Census treatment of incarcerated felons unfairly dilutes voting strength of non-prison communities
by Peter Wagner, June 22, 2005
NEWS RELEASE JUNE 22, 2005 FOR IMMEDIATE RELEASE CONTACT:Brenda Wright, National Voting Rights Institute (617) 624-3900, ext. 13
Peter Wagner, Prison Policy Initiative
Today, the full U.S. Court of Appeals for the Second Circuit is hearing arguments in two cases alleging that New York’s felon disenfranchisement laws violate the Voting Rights Act and the U.S. Constitution (Muntaqim v. Coombe and Hayden v. Pataki). The National Voting Rights Institute and the Prison Policy Initiative have filed an amicus brief with the Court arguing that the Court should consider the redistricting implications of disenfranchisement as part of the “totality of circumstances” which must be examined under the Voting Rights Act. The brief highlights the New York State legislature’s racially discriminatory redistricting practice of crediting rural white counties with additional population based on the presence of disenfranchised prisoners in upstate prisons.
New York State is majority White (62%), but its prison population is majority Black and Latino (82%), so disenfranchising prisoners and parolees results in a disproportionate bar to Black and Latino political participation. In their brief, the National Voting Rights Institute and the Prison Policy Initiative provide new information to the court showing how New York State’s disenfranchisement practices combine with its redistricting practices to diminish the voting strength of non-incarcerated persons of color in the prisoners’ home communities.
In drawing state legislative districts, New York uses Census Bureau data that counts the state’s mostly urban and minority prisoners as residents of the mostly white and rural prison counties rather than as residents of the home communities where they resided prior to incarceration, where they are deemed legal residents for most other legal purposes. Several upstate legislative districts lack sufficient population to meet accepted one-person, one-vote standards without counting disenfranchised prisoners as part of their population base. At the same time, heavily minority districts in New York City would in all likelihood be entitled to additional representation if prisoners were counted as residents of their home communities for purposes of redistricting.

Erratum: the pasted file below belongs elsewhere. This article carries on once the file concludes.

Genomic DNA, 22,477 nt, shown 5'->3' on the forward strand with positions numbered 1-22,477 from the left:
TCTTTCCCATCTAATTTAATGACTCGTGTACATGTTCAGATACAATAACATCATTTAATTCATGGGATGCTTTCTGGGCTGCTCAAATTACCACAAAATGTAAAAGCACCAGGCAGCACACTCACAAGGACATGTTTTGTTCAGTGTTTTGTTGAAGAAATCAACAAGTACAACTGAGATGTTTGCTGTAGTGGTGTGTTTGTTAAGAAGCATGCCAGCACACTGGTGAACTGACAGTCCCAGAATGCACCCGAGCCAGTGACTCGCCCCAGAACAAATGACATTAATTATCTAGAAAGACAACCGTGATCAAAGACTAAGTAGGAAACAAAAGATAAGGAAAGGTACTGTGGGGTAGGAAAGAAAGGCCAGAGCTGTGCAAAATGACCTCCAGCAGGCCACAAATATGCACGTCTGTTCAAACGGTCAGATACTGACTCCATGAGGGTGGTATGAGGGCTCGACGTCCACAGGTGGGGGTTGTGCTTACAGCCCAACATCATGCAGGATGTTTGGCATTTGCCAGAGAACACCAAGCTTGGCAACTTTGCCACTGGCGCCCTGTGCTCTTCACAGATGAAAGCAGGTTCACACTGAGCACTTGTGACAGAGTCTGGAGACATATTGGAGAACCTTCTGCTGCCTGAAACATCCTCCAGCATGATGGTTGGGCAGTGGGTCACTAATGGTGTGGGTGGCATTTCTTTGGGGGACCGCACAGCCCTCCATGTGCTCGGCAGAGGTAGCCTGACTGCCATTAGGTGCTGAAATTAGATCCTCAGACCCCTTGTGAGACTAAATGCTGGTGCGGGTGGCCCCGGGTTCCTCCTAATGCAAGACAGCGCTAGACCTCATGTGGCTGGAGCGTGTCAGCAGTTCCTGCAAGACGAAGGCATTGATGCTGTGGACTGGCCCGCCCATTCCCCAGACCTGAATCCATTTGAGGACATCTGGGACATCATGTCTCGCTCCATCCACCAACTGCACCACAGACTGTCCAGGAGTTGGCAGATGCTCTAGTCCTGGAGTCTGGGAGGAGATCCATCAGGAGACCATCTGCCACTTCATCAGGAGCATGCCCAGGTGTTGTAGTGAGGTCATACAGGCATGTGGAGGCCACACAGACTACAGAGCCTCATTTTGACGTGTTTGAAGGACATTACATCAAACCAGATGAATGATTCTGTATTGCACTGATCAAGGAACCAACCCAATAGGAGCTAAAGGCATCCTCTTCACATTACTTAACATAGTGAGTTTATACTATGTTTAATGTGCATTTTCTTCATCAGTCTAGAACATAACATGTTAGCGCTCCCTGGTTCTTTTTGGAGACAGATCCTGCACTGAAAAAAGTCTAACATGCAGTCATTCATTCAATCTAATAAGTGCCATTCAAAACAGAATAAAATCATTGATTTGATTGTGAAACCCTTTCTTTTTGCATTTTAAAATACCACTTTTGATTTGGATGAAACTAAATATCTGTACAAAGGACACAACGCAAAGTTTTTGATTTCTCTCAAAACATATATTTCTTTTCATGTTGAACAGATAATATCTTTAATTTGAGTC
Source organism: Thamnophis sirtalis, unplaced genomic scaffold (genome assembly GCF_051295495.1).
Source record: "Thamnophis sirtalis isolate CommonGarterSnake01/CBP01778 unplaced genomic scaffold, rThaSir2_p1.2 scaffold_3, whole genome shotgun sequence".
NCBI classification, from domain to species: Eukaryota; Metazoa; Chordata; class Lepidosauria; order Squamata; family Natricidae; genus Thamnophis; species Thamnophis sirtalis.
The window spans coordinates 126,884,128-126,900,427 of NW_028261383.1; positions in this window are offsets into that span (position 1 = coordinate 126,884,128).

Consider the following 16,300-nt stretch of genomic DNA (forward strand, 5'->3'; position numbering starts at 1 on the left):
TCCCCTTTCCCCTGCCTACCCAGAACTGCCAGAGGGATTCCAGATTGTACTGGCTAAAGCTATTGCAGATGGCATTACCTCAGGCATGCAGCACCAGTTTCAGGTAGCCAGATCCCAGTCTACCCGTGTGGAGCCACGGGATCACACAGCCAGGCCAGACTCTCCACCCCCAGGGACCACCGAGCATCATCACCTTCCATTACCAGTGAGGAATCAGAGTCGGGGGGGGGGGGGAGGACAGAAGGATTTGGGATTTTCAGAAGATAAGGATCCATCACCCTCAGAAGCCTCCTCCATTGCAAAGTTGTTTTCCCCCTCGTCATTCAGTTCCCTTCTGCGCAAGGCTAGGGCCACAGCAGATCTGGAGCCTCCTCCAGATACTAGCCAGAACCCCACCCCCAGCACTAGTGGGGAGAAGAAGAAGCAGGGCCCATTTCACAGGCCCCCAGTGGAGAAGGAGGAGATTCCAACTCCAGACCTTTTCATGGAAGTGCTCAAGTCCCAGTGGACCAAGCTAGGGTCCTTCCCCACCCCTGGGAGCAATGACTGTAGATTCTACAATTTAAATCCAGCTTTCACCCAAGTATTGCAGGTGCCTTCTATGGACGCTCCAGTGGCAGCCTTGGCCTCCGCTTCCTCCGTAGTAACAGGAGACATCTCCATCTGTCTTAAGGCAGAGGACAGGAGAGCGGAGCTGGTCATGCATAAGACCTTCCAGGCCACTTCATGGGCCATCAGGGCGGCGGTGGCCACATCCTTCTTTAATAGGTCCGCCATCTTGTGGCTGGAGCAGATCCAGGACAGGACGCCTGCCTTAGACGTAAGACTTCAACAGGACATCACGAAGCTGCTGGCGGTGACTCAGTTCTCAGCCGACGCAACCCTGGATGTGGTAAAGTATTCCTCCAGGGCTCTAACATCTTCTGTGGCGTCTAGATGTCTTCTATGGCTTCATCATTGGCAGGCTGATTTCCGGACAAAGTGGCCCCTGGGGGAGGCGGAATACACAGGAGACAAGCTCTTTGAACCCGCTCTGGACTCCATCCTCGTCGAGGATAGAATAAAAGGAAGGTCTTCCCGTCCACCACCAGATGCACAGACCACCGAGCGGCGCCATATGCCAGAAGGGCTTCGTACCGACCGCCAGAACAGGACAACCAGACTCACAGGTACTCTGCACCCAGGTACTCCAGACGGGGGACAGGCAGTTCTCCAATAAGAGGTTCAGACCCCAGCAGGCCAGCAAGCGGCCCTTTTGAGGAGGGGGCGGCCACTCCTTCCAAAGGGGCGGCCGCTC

The brief argues that New York’s practice has an historical parallel that the Court should be disinclined to follow. “The practice bears a striking resemblance to the original ‘Three-Fifths’ clause of the United States Constitution, which allowed the South to obtain enhanced representation in Congress by counting disenfranchised slaves as three-fifths of a person for purposes of congressional apportionment,” says Prison Policy Initiative Assistant Director Peter Wagner.
Brenda Wright, managing attorney of the National Voting Rights Institute and the author of the brief, says: “New York’s decision to credit disenfranchised prisoners to largely white counties, rather than their home communities, is a critical example of racial discrimination the court should consider.”
In the two cases, the Second Circuit has taken the unusual step of granting in banc review by all active judges on the Court. The lower courts initially ruled against the plaintiffs and held that Section 2 of the Voting Rights Act does not permit a challenge to prisoner disenfranchisement. The amicus brief of NVRI and the Prison Policy Institute, filed on January 28, 2005, is available in hypertext on the PPI site at http://www.prisonpolicy.org/reports/muntaqim.html.
The National Voting Rights Institute is a nonprofit, nonpartisan legal center. Through litigation and public education, NVRI seeks to make real the promise of American democracy that meaningful political participation and power should be accessible to all regardless of economic or social status. The Prison Policy Initiative conducts research and advocacy on incarceration policy. Among its publications are a report, Importing Constituents: Prisoners and Political Clout in New York , which documents how the transfer of a large, non-voting population to upstate prisons, where it is counted as part of the population base for redistricting, artificially enhances the representation afforded to predominantly white, upstate legislative districts.